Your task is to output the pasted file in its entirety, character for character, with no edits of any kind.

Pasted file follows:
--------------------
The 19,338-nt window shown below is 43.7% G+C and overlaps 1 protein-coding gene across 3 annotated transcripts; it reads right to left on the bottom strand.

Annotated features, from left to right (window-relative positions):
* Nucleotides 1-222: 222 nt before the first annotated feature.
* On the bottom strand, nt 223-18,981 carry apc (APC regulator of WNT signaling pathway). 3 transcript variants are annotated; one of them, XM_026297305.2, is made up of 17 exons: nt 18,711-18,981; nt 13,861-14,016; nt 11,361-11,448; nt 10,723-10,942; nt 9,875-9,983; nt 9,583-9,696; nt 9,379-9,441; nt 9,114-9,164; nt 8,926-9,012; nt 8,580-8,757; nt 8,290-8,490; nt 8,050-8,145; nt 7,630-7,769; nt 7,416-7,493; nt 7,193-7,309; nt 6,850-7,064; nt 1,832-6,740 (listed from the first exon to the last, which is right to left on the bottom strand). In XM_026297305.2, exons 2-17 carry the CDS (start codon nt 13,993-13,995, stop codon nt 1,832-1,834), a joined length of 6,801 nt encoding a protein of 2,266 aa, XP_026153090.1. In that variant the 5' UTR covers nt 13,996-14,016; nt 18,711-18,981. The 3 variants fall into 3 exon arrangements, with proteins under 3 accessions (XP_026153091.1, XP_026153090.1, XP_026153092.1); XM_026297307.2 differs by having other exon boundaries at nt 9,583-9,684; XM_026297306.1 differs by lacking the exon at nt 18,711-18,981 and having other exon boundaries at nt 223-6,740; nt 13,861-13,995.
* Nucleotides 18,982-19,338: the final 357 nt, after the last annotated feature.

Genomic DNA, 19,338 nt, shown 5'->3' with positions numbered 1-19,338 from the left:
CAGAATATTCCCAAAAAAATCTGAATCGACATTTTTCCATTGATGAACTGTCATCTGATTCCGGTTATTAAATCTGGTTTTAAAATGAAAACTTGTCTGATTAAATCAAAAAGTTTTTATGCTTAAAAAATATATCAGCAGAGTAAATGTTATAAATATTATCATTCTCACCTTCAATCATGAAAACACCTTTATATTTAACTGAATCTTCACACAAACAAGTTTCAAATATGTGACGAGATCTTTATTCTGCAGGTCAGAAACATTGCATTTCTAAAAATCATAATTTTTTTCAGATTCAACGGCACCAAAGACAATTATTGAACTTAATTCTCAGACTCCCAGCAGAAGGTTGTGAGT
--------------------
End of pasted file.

The 19,338-nt window shown below is 43.7% G+C and overlaps 1 protein-coding gene across 3 annotated transcripts; it reads right to left on the bottom strand.

Annotated features, from left to right (window-relative positions):
* Nucleotides 1-222: 222 nt before the first annotated feature.
* On the bottom strand, nt 223-18,981 carry apc (APC regulator of WNT signaling pathway). 3 transcript variants are annotated; one of them, XM_026297305.2, is made up of 17 exons: nt 18,711-18,981; nt 13,861-14,016; nt 11,361-11,448; nt 10,723-10,942; nt 9,875-9,983; nt 9,583-9,696; nt 9,379-9,441; nt 9,114-9,164; nt 8,926-9,012; nt 8,580-8,757; nt 8,290-8,490; nt 8,050-8,145; nt 7,630-7,769; nt 7,416-7,493; nt 7,193-7,309; nt 6,850-7,064; nt 1,832-6,740 (listed from the first exon to the last, which is right to left on the bottom strand). In XM_026297305.2, exons 2-17 carry the CDS (start codon nt 13,993-13,995, stop codon nt 1,832-1,834), a joined length of 6,801 nt encoding a protein of 2,266 aa, XP_026153090.1. In that variant the 5' UTR covers nt 13,996-14,016; nt 18,711-18,981. The 3 variants fall into 3 exon arrangements, with proteins under 3 accessions (XP_026153091.1, XP_026153090.1, XP_026153092.1); XM_026297307.2 differs by having other exon boundaries at nt 9,583-9,684; XM_026297306.1 differs by lacking the exon at nt 18,711-18,981 and having other exon boundaries at nt 223-6,740; nt 13,861-13,995.
* Nucleotides 18,982-19,338: the final 357 nt, after the last annotated feature.

Genomic DNA, 19,338 nt, shown 5'->3' with positions numbered 1-19,338 from the left:
CAGAATATTCCCAAAAAAATCTGAATCGACATTTTTCCATTGATGAACTGTCATCTGATTCCGGTTATTAAATCTGGTTTTAAAATGAAAACTTGTCTGATTAAATCAAAAAGTTTTTATGCTTAAAAAATATATCAGCAGAGTAAATGTTATAAATATTATCATTCTCACCTTCAATCATGAAAACACCTTTATATTTAACTGAATCTTCACACAAACAAGTTTCAAATATGTGACGAGATCTTTATTCTGCAGGTCAGAAACATTGCATTTCTAAAAATCATAATTTTTTTCAGATTCAACGGCACCAAAGACAATTATTGAACTTAATTCTCAGACTCCCAGCAGAAGGTTGTGAGT